Three Baroque Instrumental Journeys

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Program: #21-05   Air Date: Jan 25, 2021

Dances from France, Italian double harp music, and “bizzarie” from 17th century England.

I. The Mad Lover (Théotime Langlois de Swarte, v./Thomas Dunford, lute). Harmonia Mundi CD HMM902305.

The Mad Lover Product Image
Violinist Théotime Langlois de Swarte and lutist Thomas Dunford illuminate aspects of the elusive amalgamation that is the 17th-century English notion of melancholy. The inconsolable 'Mad Lover' of the album title is reimagined as a character from the reign of Charles II. This tale is told through music from the pen of such violin virtuosos as the prodigiously gifted Nicola Matteis. Heightened by the exuberance and abandon common to those musicians transplanted from Italy, the beguiling nuances of this language of yearning and loss continue to echo in the popular music of our time.
From BBC Classical Music: Taking its name from John Fletcher’s Jacobean tragicomedy, The Mad Lover offers a taste of England’s sensual, passionate, sometimes wild, often eccentric musical soundscape in the years around 1700. Ornate and refined sonatas rub shoulders here with popular, foot-tapping numbers, many of them founded on ground basses that recur, like an obsessional memory, throughout the programme.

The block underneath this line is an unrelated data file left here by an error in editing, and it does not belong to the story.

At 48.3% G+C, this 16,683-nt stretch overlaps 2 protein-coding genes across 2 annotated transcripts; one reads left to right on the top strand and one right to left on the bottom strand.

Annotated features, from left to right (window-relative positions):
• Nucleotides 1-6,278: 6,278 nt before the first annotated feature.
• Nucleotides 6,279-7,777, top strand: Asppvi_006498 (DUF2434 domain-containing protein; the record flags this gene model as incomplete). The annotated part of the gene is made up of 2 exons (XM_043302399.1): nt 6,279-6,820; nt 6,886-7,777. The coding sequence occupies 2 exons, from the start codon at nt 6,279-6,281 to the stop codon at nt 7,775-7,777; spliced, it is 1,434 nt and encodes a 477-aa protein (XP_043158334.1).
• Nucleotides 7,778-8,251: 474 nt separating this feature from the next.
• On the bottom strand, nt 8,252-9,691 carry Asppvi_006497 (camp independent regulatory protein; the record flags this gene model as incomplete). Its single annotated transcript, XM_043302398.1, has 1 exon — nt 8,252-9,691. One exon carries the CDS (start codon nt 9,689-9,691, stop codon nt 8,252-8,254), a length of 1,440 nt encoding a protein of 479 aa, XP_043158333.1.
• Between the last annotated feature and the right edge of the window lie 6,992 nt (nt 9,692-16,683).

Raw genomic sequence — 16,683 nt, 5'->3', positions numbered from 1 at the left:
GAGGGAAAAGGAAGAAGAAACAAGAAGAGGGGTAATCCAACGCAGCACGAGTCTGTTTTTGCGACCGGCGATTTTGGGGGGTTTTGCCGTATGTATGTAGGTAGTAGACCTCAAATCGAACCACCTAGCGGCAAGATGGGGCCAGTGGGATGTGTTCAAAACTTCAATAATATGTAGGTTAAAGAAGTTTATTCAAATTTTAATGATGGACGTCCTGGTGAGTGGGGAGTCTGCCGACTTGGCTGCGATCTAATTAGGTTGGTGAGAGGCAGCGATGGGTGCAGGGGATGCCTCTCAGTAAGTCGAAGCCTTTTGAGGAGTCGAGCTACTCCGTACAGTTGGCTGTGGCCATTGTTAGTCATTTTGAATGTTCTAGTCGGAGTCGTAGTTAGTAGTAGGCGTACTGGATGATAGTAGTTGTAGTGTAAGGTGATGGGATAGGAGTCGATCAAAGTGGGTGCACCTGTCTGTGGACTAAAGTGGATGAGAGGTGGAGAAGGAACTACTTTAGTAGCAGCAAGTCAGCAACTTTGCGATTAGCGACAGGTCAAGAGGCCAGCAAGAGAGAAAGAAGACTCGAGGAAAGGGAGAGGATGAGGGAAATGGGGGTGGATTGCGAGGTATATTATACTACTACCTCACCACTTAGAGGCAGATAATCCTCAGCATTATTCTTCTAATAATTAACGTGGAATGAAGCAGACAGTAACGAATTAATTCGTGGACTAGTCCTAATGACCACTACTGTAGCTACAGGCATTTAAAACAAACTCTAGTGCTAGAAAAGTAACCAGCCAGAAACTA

The two young protagonists in this mesmerising performance are violinist Théotime Langlois de Swarte (here in his debut recording as a soloist) and lutenist Thomas Dunford. Approaching the repertoire with a shared musical vision, they produce ravishingly expressive accounts from curtain up to lights down. They’re aptly ebullient in the felicitous G major Suite by Italian émigré composer-violinist Nicola Matteis the Elder, and swagger their way through his zany Variations on the ‘mad’ theme, La Folìa. De Swarte plays a noble Jacob Stainer violin from 1665 (formerly Reinhard Goebel’s), wielding its bow with chivalric flair in the elaborate Fantasia by the younger Nicola Matteis. His vocally-inspired playing is particularly effective in Henry Eccles’s G minor Sonata, with its pleading operatic melodies and dramatic outbursts.These exuberant and virtuosic works give way to broodingly introspective pieces, like Purcell’s G minor Prelude, with its lonely chromaticisms, the yearning Sarabanda amorosa by papa Matteis, or Dunford’s own solo improvisation – a hauntingly ruminative piece in which he coaxes prismatic shades and timbres from his sonorous lute. Harmonia Mundi’s resonant recording and expert balance contribute to a truly outstanding disc.

 John Eccles (1668 - 1735): The Mad Lover Suite:

1. The Mad Lover Suite: Ground. Aire V [03:41]

Daniel Purcell (1664 - 1717): Sonata sesta for violino solo:

2. Sonata sesta for violino solo: I. Adagio [01:57]

3. Sonata sesta for violino solo: II. Allegro  (1) [00:59]

4. Sonata sesta for violino solo: III. Adagio [02:22]

5. Sonata sesta for violino solo: VI. Allegro  (2) [01:08]

Thomas Dunford (b. 1988):